Like it or not, difficult customers are bound to appear in your life every now and again. Whether they are unreasonable or rightfully upset, dealing with difficult customers is never fun. That said, a business reality you can’t ignore is that customers are the livelihood of your business, and dealing with them is simply part of the job. How you deal with them, however, is a choice that’s up to you. Instead of dreading your next difficult customer experience, aim to embrace what you can learn from it – and how to similar experiences in the future.
1. Difficult Customers Introduce Businesses to Their Own Weaknesses
Have you ever had a customer that brought something to your attention that while not ideal, allowed you to view something in your business structure that wasn’t working well? Often, it takes a customer to identify a weakness in your business model in order for businesses to react to it. Whether it’s an employee who isn’t serving your company well or a product that isn’t delivering upon expectation or an experience that left a sour taste in your customer’s mouth, wouldn’t you want to know what it is that’s going on in your business?
The perception and experiences customers have with your business are distinctly different than your own perceptions and experiences, so hearing from a customer and gaining their firsthand point of view is actually a benefit to your own business leadership. Rather than shun these customers away and try to quickly dismiss them from your responsibilities, embrace what they have to say. Truly listen and let them know you have done just that – helping to ensure them that you care about what they have to say and want to improve upon your future efforts so that what they experienced will not happen again.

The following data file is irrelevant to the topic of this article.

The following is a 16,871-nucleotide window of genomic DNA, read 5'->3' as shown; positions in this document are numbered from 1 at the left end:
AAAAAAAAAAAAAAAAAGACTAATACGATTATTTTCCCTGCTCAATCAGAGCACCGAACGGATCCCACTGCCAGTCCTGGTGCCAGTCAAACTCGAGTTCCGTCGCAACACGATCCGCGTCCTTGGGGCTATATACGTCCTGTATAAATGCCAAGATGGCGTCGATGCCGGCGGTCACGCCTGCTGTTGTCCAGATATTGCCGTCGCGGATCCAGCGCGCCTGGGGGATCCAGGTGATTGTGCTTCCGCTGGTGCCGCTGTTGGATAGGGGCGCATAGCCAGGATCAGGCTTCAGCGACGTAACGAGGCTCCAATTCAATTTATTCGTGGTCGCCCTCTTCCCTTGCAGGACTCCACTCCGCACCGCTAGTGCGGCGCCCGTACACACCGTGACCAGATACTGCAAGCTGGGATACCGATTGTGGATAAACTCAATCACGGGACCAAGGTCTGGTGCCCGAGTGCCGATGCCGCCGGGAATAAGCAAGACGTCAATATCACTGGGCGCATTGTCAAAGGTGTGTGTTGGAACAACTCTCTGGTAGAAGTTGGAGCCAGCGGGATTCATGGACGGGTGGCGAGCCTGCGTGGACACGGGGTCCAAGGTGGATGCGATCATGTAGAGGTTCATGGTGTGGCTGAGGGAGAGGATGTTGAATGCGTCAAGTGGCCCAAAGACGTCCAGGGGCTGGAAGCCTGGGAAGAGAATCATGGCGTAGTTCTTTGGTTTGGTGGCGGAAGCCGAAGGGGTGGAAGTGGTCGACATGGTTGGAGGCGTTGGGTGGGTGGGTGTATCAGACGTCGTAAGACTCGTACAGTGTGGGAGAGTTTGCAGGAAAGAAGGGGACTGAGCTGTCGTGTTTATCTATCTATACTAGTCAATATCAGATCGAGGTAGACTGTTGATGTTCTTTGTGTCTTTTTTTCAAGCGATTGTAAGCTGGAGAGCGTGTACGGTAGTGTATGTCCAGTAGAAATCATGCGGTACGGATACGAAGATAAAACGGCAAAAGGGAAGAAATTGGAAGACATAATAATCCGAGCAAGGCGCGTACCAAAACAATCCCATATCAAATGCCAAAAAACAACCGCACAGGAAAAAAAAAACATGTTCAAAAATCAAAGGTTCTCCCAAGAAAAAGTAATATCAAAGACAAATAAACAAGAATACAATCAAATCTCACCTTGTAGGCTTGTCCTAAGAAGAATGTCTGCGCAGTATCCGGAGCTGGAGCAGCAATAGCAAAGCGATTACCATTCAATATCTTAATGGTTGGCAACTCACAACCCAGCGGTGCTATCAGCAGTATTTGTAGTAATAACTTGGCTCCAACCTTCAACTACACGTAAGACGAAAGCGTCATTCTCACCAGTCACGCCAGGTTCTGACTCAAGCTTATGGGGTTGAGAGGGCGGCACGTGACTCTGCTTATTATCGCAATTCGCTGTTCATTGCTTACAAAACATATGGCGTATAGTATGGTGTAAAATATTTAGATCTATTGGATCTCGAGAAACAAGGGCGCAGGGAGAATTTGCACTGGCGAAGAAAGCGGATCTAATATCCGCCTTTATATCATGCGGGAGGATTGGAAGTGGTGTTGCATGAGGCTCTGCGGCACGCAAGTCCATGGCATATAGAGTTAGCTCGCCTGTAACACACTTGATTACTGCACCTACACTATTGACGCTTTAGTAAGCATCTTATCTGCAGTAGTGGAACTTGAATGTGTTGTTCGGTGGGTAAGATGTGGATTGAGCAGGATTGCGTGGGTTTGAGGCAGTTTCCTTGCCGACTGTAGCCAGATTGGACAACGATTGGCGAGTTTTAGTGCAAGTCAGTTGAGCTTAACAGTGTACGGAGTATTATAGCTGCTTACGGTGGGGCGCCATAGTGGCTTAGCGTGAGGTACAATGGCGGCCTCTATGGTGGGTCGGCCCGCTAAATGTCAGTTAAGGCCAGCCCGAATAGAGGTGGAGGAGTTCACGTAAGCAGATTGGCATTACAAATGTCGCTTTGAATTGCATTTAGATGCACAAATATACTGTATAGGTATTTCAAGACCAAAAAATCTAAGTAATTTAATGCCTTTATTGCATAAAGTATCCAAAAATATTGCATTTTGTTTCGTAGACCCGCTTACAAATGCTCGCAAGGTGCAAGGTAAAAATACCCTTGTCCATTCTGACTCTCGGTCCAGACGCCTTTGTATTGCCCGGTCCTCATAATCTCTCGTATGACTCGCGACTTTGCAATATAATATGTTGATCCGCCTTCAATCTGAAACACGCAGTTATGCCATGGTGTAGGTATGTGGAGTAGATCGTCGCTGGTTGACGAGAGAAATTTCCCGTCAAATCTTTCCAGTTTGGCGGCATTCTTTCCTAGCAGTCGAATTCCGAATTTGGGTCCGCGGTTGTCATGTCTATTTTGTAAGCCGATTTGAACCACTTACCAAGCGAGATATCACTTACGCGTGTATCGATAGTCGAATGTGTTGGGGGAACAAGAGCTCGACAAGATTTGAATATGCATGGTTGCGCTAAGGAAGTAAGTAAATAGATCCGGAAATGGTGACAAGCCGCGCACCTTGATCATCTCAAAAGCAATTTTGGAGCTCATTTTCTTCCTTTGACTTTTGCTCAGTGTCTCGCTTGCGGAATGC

2.Difficult Customers Help Us Better Appreciate Those That Aren’t Difficult
It’s easy to go about your routine without really take time to appreciate your customers – and I’m not referring to the difficult ones. Instead, consider all those other customers – hopefully the majority of your customers – that consume the most of your time. These customers – the bread and butter of your business, if you will – are a big part of your business success and at the very least, livelihood. Appreciating their presence in your business is easy to overlook, but when difficult customers enter the picture, suddenly they become among your favorite folks to deal with.
Showing stronger appreciation to your loyal customers is a great way to build strength in your business, gain valuable customer retention and deal with the difficult customers that may weave in and out of your business every now and again. Very simply, this can also help put your customer service at large into perspective.
3. Difficult Customers Force Us to Slow Down
Everyday is a race to get everything done on our to-do-lists. But what happens when our race is suddenly – and not willingly – interrupted? We’re forced to slow down. And quite frankly, that’s what difficult customers force employees to do, as well.
Difficult customers push us to corners that we may not want to go to, but often have to. We’re forced to look at something from another person’s perspective, and even if they are rude, unreasonable or simply wrong, we still have to take the time to deal with it. Slowing down from our everyday routine to navigate difficult customer’s isn’t always ideal, but it does slow us down. And in many ways, this is a blessing in disguise.
When slowing down, consider what you can do to maximize those moments. Listen. Learn. And react with patience and care versus frustration and resentment. We know not every difficult customer is in the “right”, but delivering a “wrong” experience won’t help the situation, either.
Nicole Leinbach Reyhle is the Author of Retail 101: The Guide to Managing and Marketing Your Retail Business, as well as the Founder of Retail Minded and the Independent Retailer Conference.
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